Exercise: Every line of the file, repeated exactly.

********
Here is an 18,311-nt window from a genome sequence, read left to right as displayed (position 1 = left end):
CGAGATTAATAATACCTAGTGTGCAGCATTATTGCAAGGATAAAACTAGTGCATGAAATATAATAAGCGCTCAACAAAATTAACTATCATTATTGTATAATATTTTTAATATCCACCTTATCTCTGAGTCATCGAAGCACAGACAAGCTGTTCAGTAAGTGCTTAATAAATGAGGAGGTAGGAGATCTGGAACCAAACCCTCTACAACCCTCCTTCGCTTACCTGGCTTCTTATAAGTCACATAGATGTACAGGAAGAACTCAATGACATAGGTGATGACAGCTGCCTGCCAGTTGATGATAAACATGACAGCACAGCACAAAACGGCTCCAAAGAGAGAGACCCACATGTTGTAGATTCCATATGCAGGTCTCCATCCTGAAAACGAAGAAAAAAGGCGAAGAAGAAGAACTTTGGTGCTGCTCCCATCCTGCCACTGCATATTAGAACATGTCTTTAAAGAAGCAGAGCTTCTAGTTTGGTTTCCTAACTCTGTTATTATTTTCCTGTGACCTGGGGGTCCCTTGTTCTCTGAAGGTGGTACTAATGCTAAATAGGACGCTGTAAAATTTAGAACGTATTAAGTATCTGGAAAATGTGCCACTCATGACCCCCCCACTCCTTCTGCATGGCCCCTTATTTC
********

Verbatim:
Here is an 18,311-nt window from a genome sequence, read left to right as displayed (position 1 = left end):
CGAGATTAATAATACCTAGTGTGCAGCATTATTGCAAGGATAAAACTAGTGCATGAAATATAATAAGCGCTCAACAAAATTAACTATCATTATTGTATAATATTTTTAATATCCACCTTATCTCTGAGTCATCGAAGCACAGACAAGCTGTTCAGTAAGTGCTTAATAAATGAGGAGGTAGGAGATCTGGAACCAAACCCTCTACAACCCTCCTTCGCTTACCTGGCTTCTTATAAGTCACATAGATGTACAGGAAGAACTCAATGACATAGGTGATGACAGCTGCCTGCCAGTTGATGATAAACATGACAGCACAGCACAAAACGGCTCCAAAGAGAGAGACCCACATGTTGTAGATTCCATATGCAGGTCTCCATCCTGAAAACGAAGAAAAAAGGCGAAGAAGAAGAACTTTGGTGCTGCTCCCATCCTGCCACTGCATATTAGAACATGTCTTTAAAGAAGCAGAGCTTCTAGTTTGGTTTCCTAACTCTGTTATTATTTTCCTGTGACCTGGGGGTCCCTTGTTCTCTGAAGGTGGTACTAATGCTAAATAGGACGCTGTAAAATTTAGAACGTATTAAGTATCTGGAAAATGTGCCACTCATGACCCCCCCACTCCTTCTGCATGGCCCCTTATTTC